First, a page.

1000 percent is a catchphrase in common use in the U.S. in the mid-20th century meaning highly enthusiastic support. For example, novelist Truman Capote wrote, "Prison is where she belongs. And my husband agrees one thousand percent." Playwright Loring Mandel wrote, "Those coal people, those pinball people. I want them behind us a thousand percent."
It was most famously used by Democratic Presidential candidate George McGovern in 1972. It backfired badly and became a byword for foolish and insincere exaggeration, and today is often used in irony or sarcasm.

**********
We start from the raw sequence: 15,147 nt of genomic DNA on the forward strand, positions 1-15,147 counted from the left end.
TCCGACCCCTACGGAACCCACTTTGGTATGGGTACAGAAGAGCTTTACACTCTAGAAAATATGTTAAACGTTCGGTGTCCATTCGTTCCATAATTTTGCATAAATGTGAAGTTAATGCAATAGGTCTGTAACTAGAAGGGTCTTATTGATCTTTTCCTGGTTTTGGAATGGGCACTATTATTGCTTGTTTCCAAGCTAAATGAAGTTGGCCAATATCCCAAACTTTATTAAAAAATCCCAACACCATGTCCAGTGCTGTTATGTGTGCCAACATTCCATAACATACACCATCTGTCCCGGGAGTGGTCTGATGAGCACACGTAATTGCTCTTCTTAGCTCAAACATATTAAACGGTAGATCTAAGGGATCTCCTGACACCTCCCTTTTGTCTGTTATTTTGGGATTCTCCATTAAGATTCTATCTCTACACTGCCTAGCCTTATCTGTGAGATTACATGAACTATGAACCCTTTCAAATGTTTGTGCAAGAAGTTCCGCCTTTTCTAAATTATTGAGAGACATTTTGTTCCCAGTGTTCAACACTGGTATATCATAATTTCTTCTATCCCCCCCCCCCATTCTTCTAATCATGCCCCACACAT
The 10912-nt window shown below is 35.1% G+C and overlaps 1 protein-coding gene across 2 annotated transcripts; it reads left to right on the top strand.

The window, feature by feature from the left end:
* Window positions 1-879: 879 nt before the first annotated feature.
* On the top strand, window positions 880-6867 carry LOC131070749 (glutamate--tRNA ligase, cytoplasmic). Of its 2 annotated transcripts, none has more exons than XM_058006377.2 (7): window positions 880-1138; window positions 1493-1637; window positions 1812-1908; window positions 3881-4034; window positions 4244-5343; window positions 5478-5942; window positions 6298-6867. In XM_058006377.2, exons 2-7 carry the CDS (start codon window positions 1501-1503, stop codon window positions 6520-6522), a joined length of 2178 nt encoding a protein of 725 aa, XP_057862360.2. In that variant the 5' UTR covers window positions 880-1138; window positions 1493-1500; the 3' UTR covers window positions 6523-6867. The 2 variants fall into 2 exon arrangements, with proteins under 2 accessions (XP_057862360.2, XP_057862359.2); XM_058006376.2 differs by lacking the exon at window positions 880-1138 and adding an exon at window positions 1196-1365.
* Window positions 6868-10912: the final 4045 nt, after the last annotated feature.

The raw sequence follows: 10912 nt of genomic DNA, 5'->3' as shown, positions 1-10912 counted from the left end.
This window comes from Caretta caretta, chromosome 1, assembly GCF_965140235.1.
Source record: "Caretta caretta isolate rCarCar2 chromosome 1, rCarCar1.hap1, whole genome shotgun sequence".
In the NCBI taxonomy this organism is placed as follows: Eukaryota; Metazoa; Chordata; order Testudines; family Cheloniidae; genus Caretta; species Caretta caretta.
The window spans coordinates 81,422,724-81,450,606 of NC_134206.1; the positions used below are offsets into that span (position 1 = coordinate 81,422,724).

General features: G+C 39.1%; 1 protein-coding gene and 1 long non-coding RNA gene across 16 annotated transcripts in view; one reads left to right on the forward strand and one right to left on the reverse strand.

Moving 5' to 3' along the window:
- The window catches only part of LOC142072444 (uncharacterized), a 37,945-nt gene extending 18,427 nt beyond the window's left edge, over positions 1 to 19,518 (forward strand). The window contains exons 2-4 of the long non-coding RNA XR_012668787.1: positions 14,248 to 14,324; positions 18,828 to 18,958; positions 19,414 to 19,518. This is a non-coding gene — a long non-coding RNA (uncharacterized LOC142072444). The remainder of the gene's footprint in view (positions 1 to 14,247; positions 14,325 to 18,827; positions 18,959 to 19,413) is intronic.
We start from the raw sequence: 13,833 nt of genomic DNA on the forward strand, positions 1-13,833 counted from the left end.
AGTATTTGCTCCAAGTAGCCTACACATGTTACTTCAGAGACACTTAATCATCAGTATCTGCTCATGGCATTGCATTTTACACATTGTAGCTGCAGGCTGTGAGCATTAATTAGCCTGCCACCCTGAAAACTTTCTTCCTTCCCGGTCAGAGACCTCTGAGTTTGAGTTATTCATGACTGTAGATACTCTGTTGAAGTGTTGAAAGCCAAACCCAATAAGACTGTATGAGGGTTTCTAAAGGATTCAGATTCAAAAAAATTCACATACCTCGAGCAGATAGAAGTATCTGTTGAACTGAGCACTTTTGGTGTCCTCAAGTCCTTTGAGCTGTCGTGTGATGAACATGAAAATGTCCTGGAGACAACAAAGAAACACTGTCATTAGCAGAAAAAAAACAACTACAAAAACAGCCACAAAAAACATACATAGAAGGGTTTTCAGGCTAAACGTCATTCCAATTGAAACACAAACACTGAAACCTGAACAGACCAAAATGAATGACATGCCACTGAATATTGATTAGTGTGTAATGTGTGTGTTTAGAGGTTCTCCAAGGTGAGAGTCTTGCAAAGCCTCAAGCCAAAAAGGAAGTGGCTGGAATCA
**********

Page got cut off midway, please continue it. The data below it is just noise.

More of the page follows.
On July 25, 1972, just over two weeks after the 1972 Democratic Convention, McGovern's running mate, Thomas Eagleton, admitted the truth to news reports that he had received electroshock therapy for clinical depression during the 1960s. Eagleton had kept his secret from McGovern. However McGovern had been running an emotional crusade against incumbent President Richard Nixon; Nixon supporters had counterattacked by suggesting that McGovern was crazy. The new evidence that his running mate had secretly undergone psychiatric treatment three times for mental illness destroyed the McGovern strategy. Eagleton was hospitalized in 1960 for four weeks for "exhaustion and fatigue." He was hospitalized for four days at the Mayo Clinic in 1964, and for three weeks in 1966. He twice underwent electroshock therapy for depression. Influential Democrats questioned Eagleton's ability to handle the office of Vice President, and McGovern's competence in choosing top officials. In response to intense pressure from the media and party leaders that Eagleton be replaced, McGovern announced that he was "1000 percent behind Tom Eagleton, and I have no intention of dropping him from the ticket."